This section is from "Scientific American Supplement Volumes 275, 286, 288, 299, 303, 312, 315, 324, 344 and 358". Also available from Amazon: Scientific American Reference Book.
"Don't black bears sleep through the winter?" questioned the writer of an attendant who was dealing out mid-day rations of bread and milk at the park.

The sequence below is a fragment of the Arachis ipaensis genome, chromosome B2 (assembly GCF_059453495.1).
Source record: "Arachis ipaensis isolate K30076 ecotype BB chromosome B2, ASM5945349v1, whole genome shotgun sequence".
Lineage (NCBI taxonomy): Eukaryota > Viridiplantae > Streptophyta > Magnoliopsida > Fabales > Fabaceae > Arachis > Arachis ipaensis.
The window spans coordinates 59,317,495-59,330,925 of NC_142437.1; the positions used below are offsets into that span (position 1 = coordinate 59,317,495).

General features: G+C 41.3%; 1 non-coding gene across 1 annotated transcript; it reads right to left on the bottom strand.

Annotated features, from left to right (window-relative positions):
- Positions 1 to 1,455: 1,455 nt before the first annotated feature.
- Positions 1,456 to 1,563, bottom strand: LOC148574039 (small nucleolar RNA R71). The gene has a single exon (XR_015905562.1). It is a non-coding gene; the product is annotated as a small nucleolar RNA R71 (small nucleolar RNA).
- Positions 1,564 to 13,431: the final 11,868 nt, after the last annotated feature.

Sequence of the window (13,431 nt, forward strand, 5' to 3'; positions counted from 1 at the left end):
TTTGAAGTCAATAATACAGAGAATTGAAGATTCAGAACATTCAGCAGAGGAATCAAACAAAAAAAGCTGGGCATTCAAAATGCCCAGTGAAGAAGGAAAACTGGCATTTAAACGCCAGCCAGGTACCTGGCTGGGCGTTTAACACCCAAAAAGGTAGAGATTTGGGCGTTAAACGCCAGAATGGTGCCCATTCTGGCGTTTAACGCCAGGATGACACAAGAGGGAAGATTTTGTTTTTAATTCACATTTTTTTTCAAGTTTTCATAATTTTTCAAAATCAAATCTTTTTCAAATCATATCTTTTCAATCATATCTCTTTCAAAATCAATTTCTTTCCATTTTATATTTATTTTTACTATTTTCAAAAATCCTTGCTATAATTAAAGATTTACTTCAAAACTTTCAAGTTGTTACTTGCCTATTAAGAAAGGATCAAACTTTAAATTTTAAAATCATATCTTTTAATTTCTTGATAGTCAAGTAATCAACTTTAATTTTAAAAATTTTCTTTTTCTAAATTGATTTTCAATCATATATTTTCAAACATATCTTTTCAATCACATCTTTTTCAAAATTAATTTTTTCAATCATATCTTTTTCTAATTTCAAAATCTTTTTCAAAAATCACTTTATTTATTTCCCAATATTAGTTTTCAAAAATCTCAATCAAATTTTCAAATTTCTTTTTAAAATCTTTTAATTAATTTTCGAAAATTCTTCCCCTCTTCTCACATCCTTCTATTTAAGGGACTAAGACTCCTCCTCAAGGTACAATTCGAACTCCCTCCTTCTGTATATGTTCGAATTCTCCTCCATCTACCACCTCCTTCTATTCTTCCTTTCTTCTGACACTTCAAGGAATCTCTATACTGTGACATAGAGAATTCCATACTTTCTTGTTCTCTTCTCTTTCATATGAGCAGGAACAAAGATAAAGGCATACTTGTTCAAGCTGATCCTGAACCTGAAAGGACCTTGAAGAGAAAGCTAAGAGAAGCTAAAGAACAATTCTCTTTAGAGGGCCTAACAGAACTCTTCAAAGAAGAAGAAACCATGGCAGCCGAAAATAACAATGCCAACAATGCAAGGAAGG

"That's the general impression," was the rejoinder, "but we have never noticed any attempts at hibernation here. Bears are unusually lively during the cold months, and demand their food as regularly as do the lions and other feline animals. I don't know that any observations of value on this question have ever been made on animals in confinement. I have had some experience with outside animals, and a great many go through what is called a winter's sleep; and in warm countries there is what might be called a summer sleep. Bears begin in the fall to look out for a soft nest; and if it's possible for them to eat more at one time than another they do it then, and when the cold weather sets in they are fat and in prime condition. According to some authorities, the fat produces the carbon that in some way tends to induce somnolency. The stomach of a bear at this time becomes empty, and naturally shrivels or draws into a very small space, and is rendered totally useless by a substance called 'tappen' that clogs it and the intestines; this is formed of pine leaves and other material that the animal takes from ants' nest and the trunks of trees in its search after honey. They lie asleep in this condition for about six months, generally snowed in; but you can tell the place, as the heat of the bear, what there is left, keeps an air hole up through the snow. The bear seems to live on its fat, the tappen preventing its too rapid consumption; and if you run across them during this time--even along in March just before they wake up--they are about as fat as when they went in. I have taken a slice of fat from a black bear six inches thick--regular blubber. I remember," continued the man, "one winter I was 'log hauling' in the western part of this State. We had our eyes on a big tree, and one morning when it was about ten degrees below zero I tackled it to warm up. I hammered away for about five hours at it and finally started her, and over she came--slowly at first, and then as if she was going right through. The snow was nearly three feet deep, and as the tree struck it flew up for about twenty feet and half blinded me, and when I came to there was the biggest black bear I ever saw standing along side of me, looking about as mixed as I did. I had lost my ax, and the first move I made she started, and on taking a look I found that she had a nest in the trunk and had probably turned in for the winter. It was about twenty feet from the ground, and was built with moss, leaves, and all kinds of truck, and as warm and as snug as you please--a good place to spend a winter in."